hong kong designer anais mak turns the city's energy into fashion
After showcasing her label Anais Jourden at Hong Kong Centrestage, her focus now turns to Paris.
Photography courtesy of Centrestage
Growing up in Hong Kong designer Anais Mak honed an early interest in fashion by exploring the idea of dressing up, captivated by the glamour of famed fashion houses like Chanel. It set her firmly on a path to design, and after studying in Paris she launched her label Anais Jourden a little over six years ago. Anais Jourden is influenced by the duality of the two cities in her life, her hometown Hong Kong and the hometown of her fashion knowledge, Paris. The essence of the two cities comes together through Anais' feminine designs, which have earned her renowned retailers like Galaries Lafayette and influential fans like Ariana Grande
Recently Anais presented her Autumn/Winter 2019 collection during Honk Kong Centrestage, while the city was amidst the protests that have dominated it and that continue to this day. After her Hong Kong presentation we spoke with Anais about the affect the protests had on her presentation and how she’s weaved their influence into her upcoming Spring/Summer 20 presentation happening in Paris next week.
Where did your interest in fashion begin for you?
Growing up I was quite un-expressive, very quiet and nerdy so creating is what allows me to feel liberated from that. Creating is the ultimate inhibition and I really like the position we are able to create to speak about what I love. I’ve always really liked the notion of dressing up as a young girl, I’ve always had a passion for fashion and being pretty by dressing up with the girls.
What are the differences you find working between Paris and Hong Kong?
From a very generic and postcard impression it would be that Paris is a very serene and calm city and Hong Kong is this financial centre that has a very harsh energy. Parisians are very clear on their boundaries in terms of holidays and work, they allow themselves to balance their lives outside of their career. While Hong Kong, in general, we work a lot. We are really hard working but because HK is a city that is under constant stress, the ability to really enjoy the work can get lost. Genuinely enjoying the hard work is very rare, so it is a mission I have for myself to make sure I do that because I work a lot [laughs].
Do you think you create differently in each city?
I think I create really differently. I’ve actually always created everything in Hong Kong — even when I was studying in Paris. I think it’s because of the constant stress and intense energy that exists here. When I feel more pressure from a demanding environment, I create new ideas better. In Paris they are more rigid in how they respond to changes and urgency, because they’re so protective of their heritage. It’s a very different culture. I appreciate both but I personally need that electric environment that exists in Hong Kong.
Hong Kong is currently in a time of unrest, can you speak to how the protests have affected you individually and creatively?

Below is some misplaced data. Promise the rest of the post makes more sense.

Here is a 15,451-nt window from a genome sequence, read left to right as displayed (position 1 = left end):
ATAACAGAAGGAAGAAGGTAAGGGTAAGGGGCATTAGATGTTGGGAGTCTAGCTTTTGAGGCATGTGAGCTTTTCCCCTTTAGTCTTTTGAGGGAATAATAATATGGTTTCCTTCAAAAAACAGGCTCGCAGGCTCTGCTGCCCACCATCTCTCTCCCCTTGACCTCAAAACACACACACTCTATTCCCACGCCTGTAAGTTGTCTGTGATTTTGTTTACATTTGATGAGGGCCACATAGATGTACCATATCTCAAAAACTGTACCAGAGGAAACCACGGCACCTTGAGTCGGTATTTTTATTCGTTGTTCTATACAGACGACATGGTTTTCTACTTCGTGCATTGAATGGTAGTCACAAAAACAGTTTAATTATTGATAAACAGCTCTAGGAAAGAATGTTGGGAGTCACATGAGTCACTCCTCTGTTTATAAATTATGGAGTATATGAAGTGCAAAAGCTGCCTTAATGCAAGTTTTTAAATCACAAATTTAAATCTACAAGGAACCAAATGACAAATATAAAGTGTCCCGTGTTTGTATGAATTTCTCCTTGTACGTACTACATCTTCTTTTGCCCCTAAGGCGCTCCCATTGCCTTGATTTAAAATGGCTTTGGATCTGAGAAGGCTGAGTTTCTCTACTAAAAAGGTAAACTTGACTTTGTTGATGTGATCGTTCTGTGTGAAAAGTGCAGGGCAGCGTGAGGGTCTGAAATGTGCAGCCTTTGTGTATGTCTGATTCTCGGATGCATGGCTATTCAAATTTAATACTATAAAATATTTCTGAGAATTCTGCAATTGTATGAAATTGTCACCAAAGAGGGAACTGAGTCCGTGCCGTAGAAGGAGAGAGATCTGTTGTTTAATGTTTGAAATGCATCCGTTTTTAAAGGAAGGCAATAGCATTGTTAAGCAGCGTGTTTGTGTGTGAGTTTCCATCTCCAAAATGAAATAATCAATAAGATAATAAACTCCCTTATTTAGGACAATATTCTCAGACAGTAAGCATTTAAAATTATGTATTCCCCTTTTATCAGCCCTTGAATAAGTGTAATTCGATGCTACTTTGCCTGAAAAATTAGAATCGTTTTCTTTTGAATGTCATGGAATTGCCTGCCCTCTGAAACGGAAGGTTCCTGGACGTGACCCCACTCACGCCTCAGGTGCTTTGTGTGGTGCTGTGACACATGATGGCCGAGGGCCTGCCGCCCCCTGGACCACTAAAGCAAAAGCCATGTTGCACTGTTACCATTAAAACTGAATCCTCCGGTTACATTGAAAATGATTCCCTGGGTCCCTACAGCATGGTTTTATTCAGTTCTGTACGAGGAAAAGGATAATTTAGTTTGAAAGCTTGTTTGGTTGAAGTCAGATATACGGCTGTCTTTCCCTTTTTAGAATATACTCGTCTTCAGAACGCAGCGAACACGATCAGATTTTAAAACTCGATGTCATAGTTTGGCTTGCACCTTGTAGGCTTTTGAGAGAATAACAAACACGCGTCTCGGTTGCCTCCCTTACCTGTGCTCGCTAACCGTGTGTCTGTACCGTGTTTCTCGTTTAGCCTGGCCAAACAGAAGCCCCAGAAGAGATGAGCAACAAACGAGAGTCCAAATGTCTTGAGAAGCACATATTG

The people who are responding to what’s going on right now are everyone from the young generation to my parents generation and back to my grandparents. These protests have started to change the peaceful spirit of the city and it’s something I think — which I feel very [conflicted] to say — but I’m grateful about that. There is this awakening that is happening in our city.
These protests have been happening at the same time that I have been working on my new collection showing in Paris at the end of September, so seeing and hearing the developments and changes on the television and radio has been my soundtrack to my work. I think ultimately we are all trying to participate and express how much we love our city.
How did the protests influence your visuals and stage direction for the Centrestage show?
I had been thinking a lot about what we are experiencing right now and how I could show with the timing, not only a pure celebration but how we could express ultimately our love for our city. Also considering the people supporting us as a brand — what they are going through, feeling and experiencing and how do we speak not on behalf of them but how do we include and create an understanding for them.
You showed an Autumn/Winter collection in Hong Kong but in Paris this month you’ll be showing Spring/Summer 20, how do the collections differ?
I think it is a continuation of the collections we’ve done in the past. Construction wise a lot of the pieces are a simplified version of what we do but fabric-wise we are thinking a lot about it feeling feminine and glamorous — metallics, lace, ruffles — but manipulated to feel modern and now, as these don’t seem to exist in people’s worlds and wardrobes now, this is what I’m trying to find a new context for in today’s society.
In Hong Kong you paired some looks in your collection with Nike sneakers on the runway, can you tell us about that decision.
They were actually footwear from their football series and I really liked the silhouette of the studs as I think it makes a feminine shape by creating a similar fear sense as high heels. We are so happy to have this relationship with Nike because I think technology-wise we would never be able to create sneakers as well as we do high heels. Sneakers have become such an important item in today's wardrobe. We are currently working with Nike in customising Air Force Ones with our own fabrics for our upcoming collection showing in Paris.